Ashes Of Time Redux Movie Review
Not much clearer for the digital colorization, edits, and a new score by Yo Yo Ma, the rushing surge of the film's narrative strands might remain perplexing unless you're equipped with the film's press notes. Focused mainly on the hazy remembrances of Ouyang Feng (Leslie Cheung), Kar-Wai facilitates a whirling, desert-set phantasma where swordsmen brood like Goethe when they aren't doing battle with thieves... and their women are simultaneously incapable of forgetting or remembering their lovers.
What begins with a double-helix betrayal between the "dashing romantic" Huang Yaoshi (Tony Leung Ka Fai) and Murang Yin (Brigitte Lin) bleeds into the tale of a blind swordsman (Tony Leung Chiu Wai) defending a village from horse thieves while dreaming of his beloved Peach Blossom (Carina Lau). Later, focus shifts to Hong Qi (Jacky Cheung), a peasant swordsman who later becomes Ouyang's nemesis, and a homeless girl (Charlie Young) who wants a swordsman to avenge her brother in trade for her only possession: a basket of eggs.
Constantly riding the thematic sea changes between characters, Kar-Wai's martial-arts misfit often turns illegible, but it's still visually ravishing. Swirling and forever engulfing, Christopher Doyle's camerawork dominates the narrative, more so than any other film in the Kar-Wai canon excluding 2046. Both visually and narratively, the filmmaker has defamiliarized his country's major cinematic export, restraining romantic outbursts of swordplay that typified the martial-arts genre and would later signal the work of revisionists like Ang Lee and Zhang Yimou.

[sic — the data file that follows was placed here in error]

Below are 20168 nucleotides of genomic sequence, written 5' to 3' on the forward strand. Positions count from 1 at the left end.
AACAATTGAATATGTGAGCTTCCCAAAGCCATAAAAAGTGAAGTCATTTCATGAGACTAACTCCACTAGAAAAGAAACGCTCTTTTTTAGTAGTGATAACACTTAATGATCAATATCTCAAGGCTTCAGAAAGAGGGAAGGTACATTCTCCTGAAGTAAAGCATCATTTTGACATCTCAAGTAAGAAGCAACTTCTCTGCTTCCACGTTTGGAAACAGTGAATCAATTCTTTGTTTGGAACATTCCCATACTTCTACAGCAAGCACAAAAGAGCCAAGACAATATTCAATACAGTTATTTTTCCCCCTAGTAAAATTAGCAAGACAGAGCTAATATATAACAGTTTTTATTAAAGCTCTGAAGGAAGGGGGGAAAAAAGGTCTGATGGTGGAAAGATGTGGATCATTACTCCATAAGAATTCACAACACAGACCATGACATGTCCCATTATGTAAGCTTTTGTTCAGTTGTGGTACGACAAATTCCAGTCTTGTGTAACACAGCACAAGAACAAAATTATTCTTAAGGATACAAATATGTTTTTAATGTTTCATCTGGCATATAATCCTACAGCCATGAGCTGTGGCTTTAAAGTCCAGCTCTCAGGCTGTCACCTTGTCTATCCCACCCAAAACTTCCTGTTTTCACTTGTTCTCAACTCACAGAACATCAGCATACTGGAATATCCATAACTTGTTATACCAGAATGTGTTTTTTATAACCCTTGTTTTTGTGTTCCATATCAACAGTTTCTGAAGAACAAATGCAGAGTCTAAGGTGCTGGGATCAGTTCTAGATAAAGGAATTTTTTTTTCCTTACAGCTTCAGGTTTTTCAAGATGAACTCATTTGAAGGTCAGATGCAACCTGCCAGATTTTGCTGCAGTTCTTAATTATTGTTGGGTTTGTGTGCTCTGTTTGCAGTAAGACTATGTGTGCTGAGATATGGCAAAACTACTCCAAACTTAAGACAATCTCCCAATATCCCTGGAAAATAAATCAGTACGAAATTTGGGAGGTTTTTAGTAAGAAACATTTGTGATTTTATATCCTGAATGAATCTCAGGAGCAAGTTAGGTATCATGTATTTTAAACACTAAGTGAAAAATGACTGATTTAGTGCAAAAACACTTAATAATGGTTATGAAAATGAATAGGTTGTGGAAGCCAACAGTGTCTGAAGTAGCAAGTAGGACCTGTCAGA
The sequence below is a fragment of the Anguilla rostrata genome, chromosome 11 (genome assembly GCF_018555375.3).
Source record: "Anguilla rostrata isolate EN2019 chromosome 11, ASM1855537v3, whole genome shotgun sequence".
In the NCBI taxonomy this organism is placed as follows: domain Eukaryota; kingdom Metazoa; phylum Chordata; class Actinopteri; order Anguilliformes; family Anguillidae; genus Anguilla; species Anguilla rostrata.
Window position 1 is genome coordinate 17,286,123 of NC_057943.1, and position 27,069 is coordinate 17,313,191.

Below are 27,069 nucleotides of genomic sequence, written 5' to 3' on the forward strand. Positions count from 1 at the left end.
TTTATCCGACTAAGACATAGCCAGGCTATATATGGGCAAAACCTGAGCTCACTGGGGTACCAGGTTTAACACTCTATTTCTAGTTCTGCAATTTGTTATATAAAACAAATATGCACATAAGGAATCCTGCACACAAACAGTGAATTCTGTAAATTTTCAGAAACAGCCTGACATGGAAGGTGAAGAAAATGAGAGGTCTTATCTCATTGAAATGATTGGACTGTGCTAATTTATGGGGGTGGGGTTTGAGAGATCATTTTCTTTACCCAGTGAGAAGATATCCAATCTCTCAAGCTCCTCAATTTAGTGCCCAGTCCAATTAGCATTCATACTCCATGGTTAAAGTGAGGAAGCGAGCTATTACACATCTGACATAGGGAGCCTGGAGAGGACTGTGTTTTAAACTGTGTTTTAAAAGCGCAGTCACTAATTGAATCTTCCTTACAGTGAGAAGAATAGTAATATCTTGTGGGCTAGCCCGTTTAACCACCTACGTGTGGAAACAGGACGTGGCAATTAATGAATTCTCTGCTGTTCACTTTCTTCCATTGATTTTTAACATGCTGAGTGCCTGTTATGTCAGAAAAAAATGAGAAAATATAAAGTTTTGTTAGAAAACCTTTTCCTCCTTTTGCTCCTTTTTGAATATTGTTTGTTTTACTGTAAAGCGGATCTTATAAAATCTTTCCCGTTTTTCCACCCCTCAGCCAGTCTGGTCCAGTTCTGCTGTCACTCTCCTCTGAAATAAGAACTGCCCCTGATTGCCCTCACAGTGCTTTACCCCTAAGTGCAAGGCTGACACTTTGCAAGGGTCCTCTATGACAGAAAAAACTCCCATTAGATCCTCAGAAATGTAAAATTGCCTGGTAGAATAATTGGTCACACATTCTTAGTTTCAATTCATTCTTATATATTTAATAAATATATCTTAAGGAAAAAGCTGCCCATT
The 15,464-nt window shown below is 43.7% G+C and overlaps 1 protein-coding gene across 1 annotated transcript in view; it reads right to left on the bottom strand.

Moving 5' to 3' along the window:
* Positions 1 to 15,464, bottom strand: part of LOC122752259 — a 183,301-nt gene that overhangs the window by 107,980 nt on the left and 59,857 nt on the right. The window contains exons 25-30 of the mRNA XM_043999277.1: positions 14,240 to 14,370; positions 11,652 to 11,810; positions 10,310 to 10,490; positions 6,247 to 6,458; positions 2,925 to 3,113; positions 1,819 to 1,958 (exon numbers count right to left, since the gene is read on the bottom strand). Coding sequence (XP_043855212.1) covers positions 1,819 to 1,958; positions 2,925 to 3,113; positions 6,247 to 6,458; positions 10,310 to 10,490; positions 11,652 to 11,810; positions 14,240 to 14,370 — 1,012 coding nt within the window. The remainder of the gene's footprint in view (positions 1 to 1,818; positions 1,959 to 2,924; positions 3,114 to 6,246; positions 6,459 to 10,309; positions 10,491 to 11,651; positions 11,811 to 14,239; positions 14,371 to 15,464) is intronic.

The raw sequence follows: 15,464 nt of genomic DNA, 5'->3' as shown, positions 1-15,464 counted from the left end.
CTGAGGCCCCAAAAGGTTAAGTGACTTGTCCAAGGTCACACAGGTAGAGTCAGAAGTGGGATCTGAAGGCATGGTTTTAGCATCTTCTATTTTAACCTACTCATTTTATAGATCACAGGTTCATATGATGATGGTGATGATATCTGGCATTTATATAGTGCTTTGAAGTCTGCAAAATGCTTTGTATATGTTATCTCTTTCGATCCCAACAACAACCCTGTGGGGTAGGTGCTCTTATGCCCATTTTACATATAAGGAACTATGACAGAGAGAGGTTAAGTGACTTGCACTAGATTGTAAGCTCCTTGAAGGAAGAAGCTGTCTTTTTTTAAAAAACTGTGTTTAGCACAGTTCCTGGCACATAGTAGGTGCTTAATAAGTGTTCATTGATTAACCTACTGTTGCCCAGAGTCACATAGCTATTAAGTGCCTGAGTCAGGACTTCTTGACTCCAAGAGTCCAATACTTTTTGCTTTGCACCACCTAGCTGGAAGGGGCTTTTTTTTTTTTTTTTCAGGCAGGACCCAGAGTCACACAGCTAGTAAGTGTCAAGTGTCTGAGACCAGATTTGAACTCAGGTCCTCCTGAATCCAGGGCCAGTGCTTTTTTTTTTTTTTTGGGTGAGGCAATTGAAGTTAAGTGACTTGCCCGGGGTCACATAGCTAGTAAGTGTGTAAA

The action, all dirty and erratic, is infused with Kar-Wai's central confusions. History and memory are parlor tricks. Endemic of most of his work, specifically 2046 and Happy Together, Kar-Wai's attempt to embrace his country's medial mythology immerses the viewer in a world where past, present and future hold no distinction. Mythology is rendered moot and the hallucinatory beauty of this swirling dreamscape becomes even more pungent.
Kar-Wai based the work on his imagined origins of the heroes written about in Louis Cha's four-volume novel The Eagle-Shooting Heroes in the hopes of rendering his characters as "ordinary people" rather than the heroes they will eventually become. It's a cute thought, but Kar-Wai's idiosyncrasies are all-consuming, and the last thing the Shanghai-born auteur's work resembles is ordinary. The film could be titled Life on Mars and no one would blink. Chungking Express will remain Kar-Wai's first major work but seeing and experiencing Ashes of Time Redux on the big screen after years of its original, gout-ridden DVD quality reconciles the film as the dazzling kick to the head it was always meant to be.
Mmmm, tastes like molybdenum.